Richard Henderson and Daniel Boone for starters. William Caldwell and Blackfish. Abraham Lincoln, though he was only born in Kentucky and his achievements began in Illinois. And his wife, Mary Todd, who was from Lexington. Henry Clay, even if he was a rat bastard. Cassius Marcellus Clay. And Muhammed Ali.
Thomas Wood was a Union general during the War of the Rebellion and commanded a division in the Army of the Cumberland and commanded the 4th Corps at the battle of Nashville.
George Rogers Clark has to be at the top of the list. He led multiple campaigns out of Kentucky in it's infancy, men gladly served under him. Other campaigns had trouble recruiting enough militia, but Clark had no trouble getting a thousand men to follow him. When stationed at the Falls of the Ohio, he actually paid his garrison out of is own pocket. The Indians were terrified of him, his men loved him.
Both big players.
Simon Kenton survived numerous gauntlets after being captured by the Indians, he participated in numerous campaigns including Clark's attack on Piqua in 1780. He doesn't seem to have been the brightest guy on the frontier, but he was huge, brave and very skilled. Also good friends with Boone and Simon Girty. I believe he helped found Limestone (now Maysville KY) which was an important jumping off point for new arrivals to the Kentucky frontier.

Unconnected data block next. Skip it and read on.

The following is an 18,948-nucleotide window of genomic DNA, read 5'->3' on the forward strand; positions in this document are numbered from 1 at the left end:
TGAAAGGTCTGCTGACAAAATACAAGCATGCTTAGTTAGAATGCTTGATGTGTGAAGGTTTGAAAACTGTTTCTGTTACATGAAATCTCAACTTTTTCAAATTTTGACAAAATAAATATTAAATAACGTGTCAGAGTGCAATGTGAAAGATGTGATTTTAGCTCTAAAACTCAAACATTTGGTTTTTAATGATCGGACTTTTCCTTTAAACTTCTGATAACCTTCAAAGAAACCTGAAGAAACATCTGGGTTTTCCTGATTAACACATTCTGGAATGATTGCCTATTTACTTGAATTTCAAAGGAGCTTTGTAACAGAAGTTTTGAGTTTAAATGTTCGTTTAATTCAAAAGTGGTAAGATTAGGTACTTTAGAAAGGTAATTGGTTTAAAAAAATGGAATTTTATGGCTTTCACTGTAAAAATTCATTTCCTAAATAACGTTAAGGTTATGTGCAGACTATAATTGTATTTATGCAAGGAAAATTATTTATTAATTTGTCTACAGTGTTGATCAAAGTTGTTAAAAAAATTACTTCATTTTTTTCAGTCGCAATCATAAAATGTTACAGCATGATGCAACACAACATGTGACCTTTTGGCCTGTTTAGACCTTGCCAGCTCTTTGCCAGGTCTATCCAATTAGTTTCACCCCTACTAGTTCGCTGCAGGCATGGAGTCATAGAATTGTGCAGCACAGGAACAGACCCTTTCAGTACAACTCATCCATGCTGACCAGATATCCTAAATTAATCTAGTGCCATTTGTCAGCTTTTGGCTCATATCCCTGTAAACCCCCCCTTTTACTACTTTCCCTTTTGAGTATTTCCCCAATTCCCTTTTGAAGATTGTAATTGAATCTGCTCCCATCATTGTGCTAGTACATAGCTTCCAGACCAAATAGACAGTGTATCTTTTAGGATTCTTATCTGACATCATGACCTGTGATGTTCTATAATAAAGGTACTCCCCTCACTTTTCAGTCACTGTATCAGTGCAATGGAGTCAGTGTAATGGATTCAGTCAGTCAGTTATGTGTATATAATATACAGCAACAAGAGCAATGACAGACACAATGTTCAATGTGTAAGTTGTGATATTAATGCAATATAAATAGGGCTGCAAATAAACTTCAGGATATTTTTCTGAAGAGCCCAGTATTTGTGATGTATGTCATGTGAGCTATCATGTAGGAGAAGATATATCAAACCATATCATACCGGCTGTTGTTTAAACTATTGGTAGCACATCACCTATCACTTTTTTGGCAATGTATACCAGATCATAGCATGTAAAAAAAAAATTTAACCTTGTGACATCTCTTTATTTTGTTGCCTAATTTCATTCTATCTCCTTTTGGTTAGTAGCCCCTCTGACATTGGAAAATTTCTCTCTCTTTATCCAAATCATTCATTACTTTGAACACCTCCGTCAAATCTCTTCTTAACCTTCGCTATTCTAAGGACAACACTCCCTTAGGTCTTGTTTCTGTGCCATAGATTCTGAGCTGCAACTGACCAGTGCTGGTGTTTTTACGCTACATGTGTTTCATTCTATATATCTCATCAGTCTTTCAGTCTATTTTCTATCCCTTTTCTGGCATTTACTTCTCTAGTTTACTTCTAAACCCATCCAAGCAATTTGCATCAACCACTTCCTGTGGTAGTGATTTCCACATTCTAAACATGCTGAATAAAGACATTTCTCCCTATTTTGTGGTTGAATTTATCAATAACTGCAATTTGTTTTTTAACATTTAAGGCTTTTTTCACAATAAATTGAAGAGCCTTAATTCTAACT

William Whitley is one of those founding pioneers that deserves more recognition. He was an officer on several campaigns, and very good friends with George Rogers Clark. His wife was known as one of the best shots in the region. Whitley survived numerous campaigns and adventures only to be shot and killed by Indians while working his land near his cabin.
Jacob Wetzel moved to Kentucky in 1790 and became good friends with Simon Kenton. The Wetzels are mostly associated with the area around Wheeling WV, but Wheeling/ Fort Henry was very intertwined with Kentucky at that period. Lewis Wetzel's arrest by Federal troops in Limestone Kentucky for shooting an Indian led to a huge outcry on the frontier as pioneers feared tyranny from the new government.
Sharpsburg and Gettyburgh often cited as the two battles where the Union was invaded by Confederate forces, but Perryville in Kentucky was the third.
Henry Clay might be the most accomplished US politician of the 19th century. Recommend his bio by this couple that came out a few years ago, really incredible. I typically don't read bios prefer topical books but I made an exception for this.
Can go on and on about horse racing too not sure if that's what you're looking for.